The end of summer holidays this week meant students across the region headed back to school. While the experience is an exciting chance to catch up with friends and meet their new teachers, for some students it can be anxiety inducing.
Beth Mason, program director at Woolwich Counselling Centre, hears from a lot of students who suffer from anxiety and social fears, among other mental health issues. She says it’s important to start addressing these issues young and to help parents and students alike realize it’s normal to have these feelings.
“Depending on what age the child is, first and foremost I think what’s so important that we sometimes forget about is the value and importance of really connecting with our kids. Whether they’re little or whether they’re teens, really connecting with them more emotionally so that they feel heard, they feel understood, that they feel validated, that their concerns, their anxieties, their fears, their worries are normalized,” Mason explained.
The counselling centre puts together a variety of workshops for kids, teens and adults, working on everything from self-esteem to assertiveness to mindfulness.
And it’s never too early to reach out for support. According to a new report released last week by The Conference Board of Canada’s Canadian Alliance for Sustainable Health Care, unmet mental health care needs like depression and anxiety cost the Canadian economy tens of billions of dollars per year in lost productivity.
The report shows many working Canadians can’t work full-time or even part-time because their mental health care needs aren’t taken care of. Workers in service-producing industries felt they have the greatest need for mental health care, the report claims.
Mason says at the counseling centre they’re pushing to reduce the stigma of mental illness. She says having employers and coworkers who understand mental health and aren’t afraid to speak up about it is incredibly important for any work environment.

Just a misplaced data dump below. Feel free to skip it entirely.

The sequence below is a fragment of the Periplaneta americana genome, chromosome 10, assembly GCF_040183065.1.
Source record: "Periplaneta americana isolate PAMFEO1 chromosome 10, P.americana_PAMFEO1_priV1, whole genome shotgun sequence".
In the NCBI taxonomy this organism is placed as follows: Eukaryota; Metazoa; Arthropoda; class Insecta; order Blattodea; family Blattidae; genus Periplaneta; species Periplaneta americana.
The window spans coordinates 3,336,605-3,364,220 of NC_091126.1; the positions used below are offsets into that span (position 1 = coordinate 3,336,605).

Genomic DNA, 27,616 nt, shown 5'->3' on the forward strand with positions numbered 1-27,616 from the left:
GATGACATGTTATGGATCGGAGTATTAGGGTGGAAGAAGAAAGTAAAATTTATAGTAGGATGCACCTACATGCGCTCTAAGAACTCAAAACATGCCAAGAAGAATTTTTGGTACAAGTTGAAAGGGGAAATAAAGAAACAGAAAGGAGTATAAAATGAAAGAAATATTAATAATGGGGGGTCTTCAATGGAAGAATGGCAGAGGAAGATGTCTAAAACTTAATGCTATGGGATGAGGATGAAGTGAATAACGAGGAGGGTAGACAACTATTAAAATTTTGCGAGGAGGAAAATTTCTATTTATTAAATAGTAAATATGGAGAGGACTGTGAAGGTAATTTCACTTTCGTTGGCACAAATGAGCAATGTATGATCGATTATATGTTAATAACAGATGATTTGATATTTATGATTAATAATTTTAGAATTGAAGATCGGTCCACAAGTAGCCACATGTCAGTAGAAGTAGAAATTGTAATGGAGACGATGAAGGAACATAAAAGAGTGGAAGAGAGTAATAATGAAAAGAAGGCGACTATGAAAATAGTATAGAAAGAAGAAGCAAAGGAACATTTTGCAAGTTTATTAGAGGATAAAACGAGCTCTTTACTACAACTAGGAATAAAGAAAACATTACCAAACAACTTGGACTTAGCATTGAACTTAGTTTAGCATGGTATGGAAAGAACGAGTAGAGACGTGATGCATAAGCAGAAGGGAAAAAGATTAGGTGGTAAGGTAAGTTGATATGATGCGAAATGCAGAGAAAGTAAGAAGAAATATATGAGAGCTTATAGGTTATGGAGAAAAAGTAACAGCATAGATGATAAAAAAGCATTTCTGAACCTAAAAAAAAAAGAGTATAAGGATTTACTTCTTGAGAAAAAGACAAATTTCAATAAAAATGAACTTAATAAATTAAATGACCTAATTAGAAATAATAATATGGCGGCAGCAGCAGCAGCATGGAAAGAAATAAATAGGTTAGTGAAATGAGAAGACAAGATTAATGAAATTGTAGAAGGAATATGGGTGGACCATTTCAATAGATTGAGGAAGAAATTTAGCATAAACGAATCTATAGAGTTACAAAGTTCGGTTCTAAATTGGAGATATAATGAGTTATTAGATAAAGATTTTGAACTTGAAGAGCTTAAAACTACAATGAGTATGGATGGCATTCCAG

“And then supporting people to get that support because the support is there, it’s available to them. It’s getting people to reach out and accessing that support. Flexibility in the workplace is obviously a great bonus if it’s there and available for people to be able to work around different needs or pressures and demands that are in their life. Having supervisors that get it and understand it I think is so much important,” Mason said.
They offer support through the workplace by going into businesses when asked and giving discussions on mental health and work stresses. She says they’ve expanded their workshop series this year to try to teach and reach the public.
And for the little ones who returned to school this week or went for the first time, easing their fears is all about making a connection. She says whatever parents can do to ease the transition will help, like making a routine and sticking to it.
Also, giving their children 100 per cent of their attention for even five minutes to listen about their day, instead of listening while they’re cooking dinner or checking emails.
“I think the worst thing we can do as parents and caregivers is laugh about some of their fears when we might think they’re silly – they’re really not for kids,” Mason said.
Counsellors are active in the local elementary schools and high schools and she says the teachers are great at responding to more serious anxiety and mental health concerns. Working collaboratively with the family, counselors, school support people and the student to develop a plan to make the transition more comfortable is an important step.
“I think we do need to always be alert and be open to and listening and watching for signs that there may be something bigger that we do need to attend to and we do need to problem solve with,” Mason said.
For a full list of Woolwich Counselling Centre’s workshops visit www.woolwichcounselling.org.